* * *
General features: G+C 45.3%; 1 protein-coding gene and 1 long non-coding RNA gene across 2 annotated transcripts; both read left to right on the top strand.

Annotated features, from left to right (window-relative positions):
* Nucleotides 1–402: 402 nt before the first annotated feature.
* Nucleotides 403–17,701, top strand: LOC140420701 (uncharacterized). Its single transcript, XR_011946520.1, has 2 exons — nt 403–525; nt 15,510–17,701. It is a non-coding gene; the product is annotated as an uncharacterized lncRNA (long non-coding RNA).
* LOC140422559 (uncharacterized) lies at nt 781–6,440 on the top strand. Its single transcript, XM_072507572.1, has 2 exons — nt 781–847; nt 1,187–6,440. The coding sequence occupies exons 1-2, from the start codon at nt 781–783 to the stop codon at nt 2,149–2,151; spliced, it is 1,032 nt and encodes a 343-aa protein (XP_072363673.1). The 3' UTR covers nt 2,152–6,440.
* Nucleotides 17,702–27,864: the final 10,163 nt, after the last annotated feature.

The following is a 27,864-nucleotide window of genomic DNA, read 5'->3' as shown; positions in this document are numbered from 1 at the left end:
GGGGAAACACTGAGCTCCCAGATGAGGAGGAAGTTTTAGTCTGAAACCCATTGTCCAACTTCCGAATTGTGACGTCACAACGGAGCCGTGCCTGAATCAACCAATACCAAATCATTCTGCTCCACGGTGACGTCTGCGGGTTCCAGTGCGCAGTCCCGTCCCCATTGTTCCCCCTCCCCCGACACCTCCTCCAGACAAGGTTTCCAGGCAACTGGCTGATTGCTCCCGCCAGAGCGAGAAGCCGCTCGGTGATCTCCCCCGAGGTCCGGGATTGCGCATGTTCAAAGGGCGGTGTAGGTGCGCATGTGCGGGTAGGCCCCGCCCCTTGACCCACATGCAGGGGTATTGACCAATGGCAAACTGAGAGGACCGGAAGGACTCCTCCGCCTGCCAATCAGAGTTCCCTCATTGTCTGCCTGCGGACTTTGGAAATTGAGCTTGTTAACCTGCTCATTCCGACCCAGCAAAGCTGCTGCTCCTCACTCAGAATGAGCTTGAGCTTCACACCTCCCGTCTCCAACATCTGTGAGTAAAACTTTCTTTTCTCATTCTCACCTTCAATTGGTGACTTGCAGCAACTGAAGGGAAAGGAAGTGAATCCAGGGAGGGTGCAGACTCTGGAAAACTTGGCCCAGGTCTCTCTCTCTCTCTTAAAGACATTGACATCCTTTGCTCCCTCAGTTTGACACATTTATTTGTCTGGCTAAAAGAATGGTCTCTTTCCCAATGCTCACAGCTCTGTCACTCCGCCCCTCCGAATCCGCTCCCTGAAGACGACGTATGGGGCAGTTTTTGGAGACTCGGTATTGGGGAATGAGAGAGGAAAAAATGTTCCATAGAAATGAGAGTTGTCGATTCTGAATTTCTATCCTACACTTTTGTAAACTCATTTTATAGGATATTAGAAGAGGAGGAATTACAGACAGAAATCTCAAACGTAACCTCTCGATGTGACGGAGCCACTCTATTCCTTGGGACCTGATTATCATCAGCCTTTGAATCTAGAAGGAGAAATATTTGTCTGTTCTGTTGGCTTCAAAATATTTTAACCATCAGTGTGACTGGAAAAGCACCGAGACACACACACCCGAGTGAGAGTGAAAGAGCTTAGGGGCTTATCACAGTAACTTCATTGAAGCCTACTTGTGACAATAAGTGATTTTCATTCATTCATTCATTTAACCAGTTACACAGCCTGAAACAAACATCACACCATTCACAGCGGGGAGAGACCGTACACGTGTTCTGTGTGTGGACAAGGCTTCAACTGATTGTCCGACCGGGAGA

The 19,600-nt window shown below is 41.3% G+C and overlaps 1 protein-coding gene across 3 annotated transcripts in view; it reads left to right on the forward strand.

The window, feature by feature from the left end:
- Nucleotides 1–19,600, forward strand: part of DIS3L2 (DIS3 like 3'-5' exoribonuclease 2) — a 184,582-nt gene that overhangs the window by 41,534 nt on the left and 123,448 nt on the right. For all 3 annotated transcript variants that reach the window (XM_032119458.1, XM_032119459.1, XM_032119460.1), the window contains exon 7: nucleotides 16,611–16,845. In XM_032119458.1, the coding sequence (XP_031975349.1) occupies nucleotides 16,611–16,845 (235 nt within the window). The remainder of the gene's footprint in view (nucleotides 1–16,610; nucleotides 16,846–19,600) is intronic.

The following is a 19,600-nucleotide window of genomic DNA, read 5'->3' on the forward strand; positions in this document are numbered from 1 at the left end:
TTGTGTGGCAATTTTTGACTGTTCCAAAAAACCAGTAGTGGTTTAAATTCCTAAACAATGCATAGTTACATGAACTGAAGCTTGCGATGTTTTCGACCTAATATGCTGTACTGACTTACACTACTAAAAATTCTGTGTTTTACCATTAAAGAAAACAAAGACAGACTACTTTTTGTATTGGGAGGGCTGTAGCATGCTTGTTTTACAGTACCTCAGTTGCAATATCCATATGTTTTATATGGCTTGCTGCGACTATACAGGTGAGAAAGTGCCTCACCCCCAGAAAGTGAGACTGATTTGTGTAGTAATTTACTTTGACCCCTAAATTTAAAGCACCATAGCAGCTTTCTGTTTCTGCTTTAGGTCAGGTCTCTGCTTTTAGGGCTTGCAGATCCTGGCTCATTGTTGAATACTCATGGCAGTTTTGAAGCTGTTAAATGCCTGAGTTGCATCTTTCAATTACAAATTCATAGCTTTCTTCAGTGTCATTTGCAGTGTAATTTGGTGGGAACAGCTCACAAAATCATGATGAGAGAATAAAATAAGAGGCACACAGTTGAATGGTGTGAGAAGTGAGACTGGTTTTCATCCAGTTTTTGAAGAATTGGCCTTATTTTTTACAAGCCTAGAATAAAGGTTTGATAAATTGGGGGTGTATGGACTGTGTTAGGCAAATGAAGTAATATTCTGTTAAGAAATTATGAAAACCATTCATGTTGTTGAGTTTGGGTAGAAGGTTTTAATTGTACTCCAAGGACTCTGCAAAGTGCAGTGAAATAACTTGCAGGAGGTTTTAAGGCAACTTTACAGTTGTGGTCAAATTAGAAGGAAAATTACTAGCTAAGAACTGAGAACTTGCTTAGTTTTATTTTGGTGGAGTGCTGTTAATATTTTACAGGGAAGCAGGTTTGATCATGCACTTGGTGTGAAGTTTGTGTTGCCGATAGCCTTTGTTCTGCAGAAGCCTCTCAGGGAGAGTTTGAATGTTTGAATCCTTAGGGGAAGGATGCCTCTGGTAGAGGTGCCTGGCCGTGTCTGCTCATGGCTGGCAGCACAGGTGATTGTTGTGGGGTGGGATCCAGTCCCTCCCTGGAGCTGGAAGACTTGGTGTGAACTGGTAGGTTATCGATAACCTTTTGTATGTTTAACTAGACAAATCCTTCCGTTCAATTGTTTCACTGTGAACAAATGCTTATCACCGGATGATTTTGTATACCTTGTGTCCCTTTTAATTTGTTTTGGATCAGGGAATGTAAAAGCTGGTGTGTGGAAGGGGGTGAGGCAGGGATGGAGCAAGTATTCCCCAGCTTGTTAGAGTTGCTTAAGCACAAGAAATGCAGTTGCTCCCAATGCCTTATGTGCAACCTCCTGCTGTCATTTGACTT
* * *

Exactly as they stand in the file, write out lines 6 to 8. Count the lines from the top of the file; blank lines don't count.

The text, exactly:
* Nucleotides 17,702–27,864: the final 10,163 nt, after the last annotated feature.

The following is a 27,864-nucleotide window of genomic DNA, read 5'->3' as shown; positions in this document are numbered from 1 at the left end:
GGGGAAACACTGAGCTCCCAGATGAGGAGGAAGTTTTAGTCTGAAACCCATTGTCCAACTTCCGAATTGTGACGTCACAACGGAGCCGTGCCTGAATCAACCAATACCAAATCATTCTGCTCCACGGTGACGTCTGCGGGTTCCAGTGCGCAGTCCCGTCCCCATTGTTCCCCCTCCCCCGACACCTCCTCCAGACAAGGTTTCCAGGCAACTGGCTGATTGCTCCCGCCAGAGCGAGAAGCCGCTCGGTGATCTCCCCCGAGGTCCGGGATTGCGCATGTTCAAAGGGCGGTGTAGGTGCGCATGTGCGGGTAGGCCCCGCCCCTTGACCCACATGCAGGGGTATTGACCAATGGCAAACTGAGAGGACCGGAAGGACTCCTCCGCCTGCCAATCAGAGTTCCCTCATTGTCTGCCTGCGGACTTTGGAAATTGAGCTTGTTAACCTGCTCATTCCGACCCAGCAAAGCTGCTGCTCCTCACTCAGAATGAGCTTGAGCTTCACACCTCCCGTCTCCAACATCTGTGAGTAAAACTTTCTTTTCTCATTCTCACCTTCAATTGGTGACTTGCAGCAACTGAAGGGAAAGGAAGTGAATCCAGGGAGGGTGCAGACTCTGGAAAACTTGGCCCAGGTCTCTCTCTCTCTCTTAAAGACATTGACATCCTTTGCTCCCTCAGTTTGACACATTTATTTGTCTGGCTAAAAGAATGGTCTCTTTCCCAATGCTCACAGCTCTGTCACTCCGCCCCTCCGAATCCGCTCCCTGAAGACGACGTATGGGGCAGTTTTTGGAGACTCGGTATTGGGGAATGAGAGAGGAAAAAATGTTCCATAGAAATGAGAGTTGTCGATTCTGAATTTCTATCCTACACTTTTGTAAACTCATTTTATAGGATATTAGAAGAGGAGGAATTACAGACAGAAATCTCAAACGTAACCTCTCGATGTGACGGAGCCACTCTATTCCTTGGGACCTGATTATCATCAGCCTTTGAATCTAGAAGGAGAAATATTTGTCTGTTCTGTTGGCTTCAAAATATTTTAACCATCAGTGTGACTGGAAAAGCACCGAGACACACACACCCGAGTGAGAGTGAAAGAGCTTAGGGGCTTATCACAGTAACTTCATTGAAGCCTACTTGTGACAATAAGTGATTTTCATTCATTCATTCATTTAACCAGTTACACAGCCTGAAACAAACATCACACCATTCACAGCGGGGAGAGACCGTACACGTGTTCTGTGTGTGGACAAGGCTTCAACTGATTGTCCGACCGGGAGA